Nato head defends inclusion of pensions in alliance spending totals
Secretary General Jens Stoltenberg said he expects eight members to meet the defence spending baseline this year.
The head of Nato has defended the decision to allow alliance members to include pensions as part of their calculations to hit the 2% GDP expenditure target.
During a two-day defence ministers meeting in Brussels, Secretary General Jens Stoltenberg said he expects eight members to meet the defence spending baseline this year.
Britain currently only just reaches the Nato target – with a total spend of GDP on defence topping 2.1% – but critics have claimed this figure is inflated by items such as pensions.
When quizzed by the Press Association on whether the inclusion of pensions is the right thing to do, he said it is important to have a standardised measure across all 29 members, adding the process is one that has been used for decades.
“Pensions are part of the personnel costs. If you have soldiers you also have to pay their salaries and their pensions,” Mr Stoltenberg said.
“This is an established way to measure defence spending which provides us with a measure that can provide consistent and comparable figures from all Nato allies.”
Mr Stoltenberg earlier told reporters that to “keep our nations safe, we need more defence spending, investment in key capabilities, and forces for Nato missions and operations”.
Working to turn around years of military cuts, after Nato nations slashed defence spending following the end of the Cold War, since 2014 there has been a drive to boost budgets.
Mr Stoltenberg said it is important to deliver on the decision for members to meet the 2% target, set four years ago, and that so far there has been a “good start” to achieving this.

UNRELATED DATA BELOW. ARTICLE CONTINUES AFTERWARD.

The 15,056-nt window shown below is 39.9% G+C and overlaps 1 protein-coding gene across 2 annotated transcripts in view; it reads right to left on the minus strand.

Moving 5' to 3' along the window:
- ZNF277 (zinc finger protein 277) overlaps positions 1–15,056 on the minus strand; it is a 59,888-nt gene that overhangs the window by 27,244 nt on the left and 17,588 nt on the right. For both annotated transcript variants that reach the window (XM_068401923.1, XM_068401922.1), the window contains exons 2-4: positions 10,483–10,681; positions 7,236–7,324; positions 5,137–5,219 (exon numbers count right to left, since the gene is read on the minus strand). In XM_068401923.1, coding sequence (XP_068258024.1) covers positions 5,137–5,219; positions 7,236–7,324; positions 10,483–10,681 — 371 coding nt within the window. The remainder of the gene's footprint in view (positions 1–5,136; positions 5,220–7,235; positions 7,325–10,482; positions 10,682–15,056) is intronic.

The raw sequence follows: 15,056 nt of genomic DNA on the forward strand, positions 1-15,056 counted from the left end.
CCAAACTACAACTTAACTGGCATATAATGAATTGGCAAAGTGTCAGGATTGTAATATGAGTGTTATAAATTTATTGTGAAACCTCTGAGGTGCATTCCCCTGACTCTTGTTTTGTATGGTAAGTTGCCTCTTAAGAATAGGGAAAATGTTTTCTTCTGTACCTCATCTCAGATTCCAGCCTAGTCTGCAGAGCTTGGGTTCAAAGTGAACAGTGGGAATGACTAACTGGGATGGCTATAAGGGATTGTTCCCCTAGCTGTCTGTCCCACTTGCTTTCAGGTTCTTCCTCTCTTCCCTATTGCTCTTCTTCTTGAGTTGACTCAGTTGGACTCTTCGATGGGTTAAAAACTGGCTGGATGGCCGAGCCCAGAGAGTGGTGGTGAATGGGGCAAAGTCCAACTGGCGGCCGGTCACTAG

“More and more nations and Nato allies are moving towards 2%, and more and more allies are reaching the 2% target,” he said.
“In 2014 when we made the decision only three countries were at 2% or above.
“This year we expect eight, and according to national plans that allies have presented at least 15 nations will be at 2% by 2024.
“This is a good start, this is the first year with what we call national plans, and we will urge allies to do more and revise national plans, and improve defence spending.
“After three years we have really turned a corner – after years of decline, Nato allies have started to increase defence spending again.
“Now, the focus is on delivering what we have promised.”
Pressed on whether he thinks reaching the stage where all members meet the 2% target is achievable, he told the Press Association that it “absolutely” is, and there is a “willingness” to continue the increase.
“Firstly… this is only the start, and after three years we have seen for the first time, three consecutive years with increase in defence spending across Europe and Canada,” he said.
“Second, according to the national plans this will continue, but I will continue to urge for more – meaning revised national plans, (and) stronger commitments.”
Last month the head of the British Army, General Sir Nick Carter, warned how Russia has an “eye-watering” capability that the UK would struggle to match without a bigger defence budget.
Asked for his thoughts on this, Mr Stoltenberg said Britain “provides many important capabilities” to the alliance.
“The UK is one of the Nato allies that meets our 2% guideline, and the UK has met it for many years, and the UK is leading by example by spending 2% and more on defence,” he added.
His comments come in the wake of analysis by the International Institute for Strategic Studies, which suggested the UK fell just short of the 2% target.
Findings published by the think tank suggest UK spending in 2017 was 50.7 billion US dollars (£36.4 billion) – the equivalent of 1.98% of GDP – something the Ministry of Defence has rejected.